In arbitration, as in other aspects of business life, parties often feel most comfortable when they are (literally) on familiar ground. If things go wrong, a European or American company might understandably prefer arbitration seated in Europe or New York. On the other hand, parties from the PRC, for example, are increasingly, and equally understandably, inclined to resist arbitration outside Asia (and sometimes even mainland China itself).

Parties may therefore find themselves in a tug-of-war between their preferred, compromise and worst-case seats. Which seat is ultimately selected will depend upon how big an issue the seat is for each party, how great a desire they have to get the deal done, and an array of other factors specific to each case.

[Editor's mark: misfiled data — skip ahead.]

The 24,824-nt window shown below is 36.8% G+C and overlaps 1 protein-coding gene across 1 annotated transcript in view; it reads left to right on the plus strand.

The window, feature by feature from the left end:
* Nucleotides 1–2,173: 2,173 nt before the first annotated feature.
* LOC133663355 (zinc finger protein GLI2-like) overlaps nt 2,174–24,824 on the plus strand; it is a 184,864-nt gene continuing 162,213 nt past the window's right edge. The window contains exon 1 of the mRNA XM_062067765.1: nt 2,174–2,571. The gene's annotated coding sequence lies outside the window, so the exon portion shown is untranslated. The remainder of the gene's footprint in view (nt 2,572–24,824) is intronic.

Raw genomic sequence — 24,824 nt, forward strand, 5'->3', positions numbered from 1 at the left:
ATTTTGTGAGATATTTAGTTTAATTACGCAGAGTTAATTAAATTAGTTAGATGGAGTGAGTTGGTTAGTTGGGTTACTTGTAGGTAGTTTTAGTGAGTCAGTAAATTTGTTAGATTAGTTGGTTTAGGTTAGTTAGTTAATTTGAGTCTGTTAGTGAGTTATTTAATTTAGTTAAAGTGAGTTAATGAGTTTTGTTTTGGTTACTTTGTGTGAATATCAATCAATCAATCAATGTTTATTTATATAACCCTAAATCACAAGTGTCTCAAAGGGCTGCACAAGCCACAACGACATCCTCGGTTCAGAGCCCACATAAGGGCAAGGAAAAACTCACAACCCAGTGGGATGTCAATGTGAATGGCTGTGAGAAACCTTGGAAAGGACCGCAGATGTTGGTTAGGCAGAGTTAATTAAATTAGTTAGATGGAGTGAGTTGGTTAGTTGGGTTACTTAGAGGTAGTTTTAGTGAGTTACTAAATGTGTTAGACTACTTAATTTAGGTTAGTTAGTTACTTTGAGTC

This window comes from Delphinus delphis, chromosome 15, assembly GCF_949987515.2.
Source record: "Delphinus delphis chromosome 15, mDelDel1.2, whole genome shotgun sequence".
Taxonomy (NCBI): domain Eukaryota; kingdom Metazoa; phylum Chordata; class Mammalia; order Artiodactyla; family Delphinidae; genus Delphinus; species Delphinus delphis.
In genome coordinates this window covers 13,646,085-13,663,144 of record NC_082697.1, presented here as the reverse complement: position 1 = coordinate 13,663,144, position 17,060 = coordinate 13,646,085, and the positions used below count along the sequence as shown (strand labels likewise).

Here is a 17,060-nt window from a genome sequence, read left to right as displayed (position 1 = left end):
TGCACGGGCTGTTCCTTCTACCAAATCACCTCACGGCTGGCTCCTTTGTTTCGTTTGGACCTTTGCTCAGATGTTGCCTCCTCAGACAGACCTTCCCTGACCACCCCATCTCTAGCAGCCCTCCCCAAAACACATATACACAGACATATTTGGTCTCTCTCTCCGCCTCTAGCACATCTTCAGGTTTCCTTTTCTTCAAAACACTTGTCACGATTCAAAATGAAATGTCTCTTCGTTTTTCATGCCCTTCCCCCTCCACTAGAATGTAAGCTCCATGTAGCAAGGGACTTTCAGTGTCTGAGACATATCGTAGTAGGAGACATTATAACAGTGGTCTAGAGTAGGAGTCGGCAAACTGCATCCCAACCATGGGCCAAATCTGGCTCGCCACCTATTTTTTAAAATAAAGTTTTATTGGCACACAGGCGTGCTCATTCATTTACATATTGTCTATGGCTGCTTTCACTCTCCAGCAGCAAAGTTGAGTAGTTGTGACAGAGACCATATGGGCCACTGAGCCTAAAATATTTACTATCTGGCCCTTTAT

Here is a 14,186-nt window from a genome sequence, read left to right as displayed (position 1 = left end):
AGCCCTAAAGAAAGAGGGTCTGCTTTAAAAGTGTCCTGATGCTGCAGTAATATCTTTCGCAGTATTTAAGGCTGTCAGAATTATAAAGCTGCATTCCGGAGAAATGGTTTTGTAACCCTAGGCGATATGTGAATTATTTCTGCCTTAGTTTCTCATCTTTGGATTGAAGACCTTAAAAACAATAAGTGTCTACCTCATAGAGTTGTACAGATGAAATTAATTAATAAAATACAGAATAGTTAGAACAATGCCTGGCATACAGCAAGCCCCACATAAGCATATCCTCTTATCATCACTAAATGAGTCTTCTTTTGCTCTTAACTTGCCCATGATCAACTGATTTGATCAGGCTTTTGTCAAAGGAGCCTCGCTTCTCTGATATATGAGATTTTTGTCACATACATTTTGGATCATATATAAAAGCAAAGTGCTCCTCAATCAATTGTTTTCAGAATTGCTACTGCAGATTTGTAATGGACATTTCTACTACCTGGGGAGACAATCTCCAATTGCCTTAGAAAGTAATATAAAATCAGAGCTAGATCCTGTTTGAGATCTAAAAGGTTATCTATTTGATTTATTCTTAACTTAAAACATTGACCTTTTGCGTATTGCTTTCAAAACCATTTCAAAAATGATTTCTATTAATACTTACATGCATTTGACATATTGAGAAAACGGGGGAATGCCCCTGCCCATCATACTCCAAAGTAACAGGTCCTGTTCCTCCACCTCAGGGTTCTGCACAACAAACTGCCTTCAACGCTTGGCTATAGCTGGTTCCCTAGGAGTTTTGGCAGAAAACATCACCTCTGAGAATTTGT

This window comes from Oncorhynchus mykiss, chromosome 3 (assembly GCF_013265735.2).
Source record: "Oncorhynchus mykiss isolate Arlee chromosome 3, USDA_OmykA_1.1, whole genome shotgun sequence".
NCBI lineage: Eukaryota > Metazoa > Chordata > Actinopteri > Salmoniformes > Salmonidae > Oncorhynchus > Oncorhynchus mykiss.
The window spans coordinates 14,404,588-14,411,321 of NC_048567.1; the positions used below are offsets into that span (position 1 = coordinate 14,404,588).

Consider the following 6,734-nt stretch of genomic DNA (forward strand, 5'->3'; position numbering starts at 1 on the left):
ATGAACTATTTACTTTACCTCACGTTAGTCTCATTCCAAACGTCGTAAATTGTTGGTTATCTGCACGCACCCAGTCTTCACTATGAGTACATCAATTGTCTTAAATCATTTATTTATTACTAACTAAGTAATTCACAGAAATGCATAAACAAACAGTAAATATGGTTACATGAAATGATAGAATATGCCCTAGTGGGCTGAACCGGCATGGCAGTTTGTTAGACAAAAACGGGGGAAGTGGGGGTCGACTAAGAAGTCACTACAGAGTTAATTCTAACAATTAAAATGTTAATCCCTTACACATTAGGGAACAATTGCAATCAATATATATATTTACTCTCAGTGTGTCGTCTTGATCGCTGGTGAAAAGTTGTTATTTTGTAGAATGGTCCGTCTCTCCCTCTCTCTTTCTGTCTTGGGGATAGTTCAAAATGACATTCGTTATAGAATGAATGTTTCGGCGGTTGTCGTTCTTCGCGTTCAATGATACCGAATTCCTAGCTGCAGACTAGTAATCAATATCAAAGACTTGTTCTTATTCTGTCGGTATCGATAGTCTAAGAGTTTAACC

Of course, other (often related) aspects of the arbitration clause may still be up for negotiation, and may help to make a seat which is otherwise unpalatable to one of the parties more acceptable. One key provision that a party might wish to include, either expressly or through the incorporation of institutional rules, is a nationality requirement – for example, to the effect that a sole arbitrator or the chairman of the arbitral tribunal may not be of the same nationality as any of the parties. Such provisions are frequently sought and accepted, and are commonly to be found in institutional rules, including the ICC Rules (Article 9.5) and LCIA Rules (Article 6.1) and the HKIAC Administered Arbitration Rules (Article 11.2) (although not the new SIAC Rules).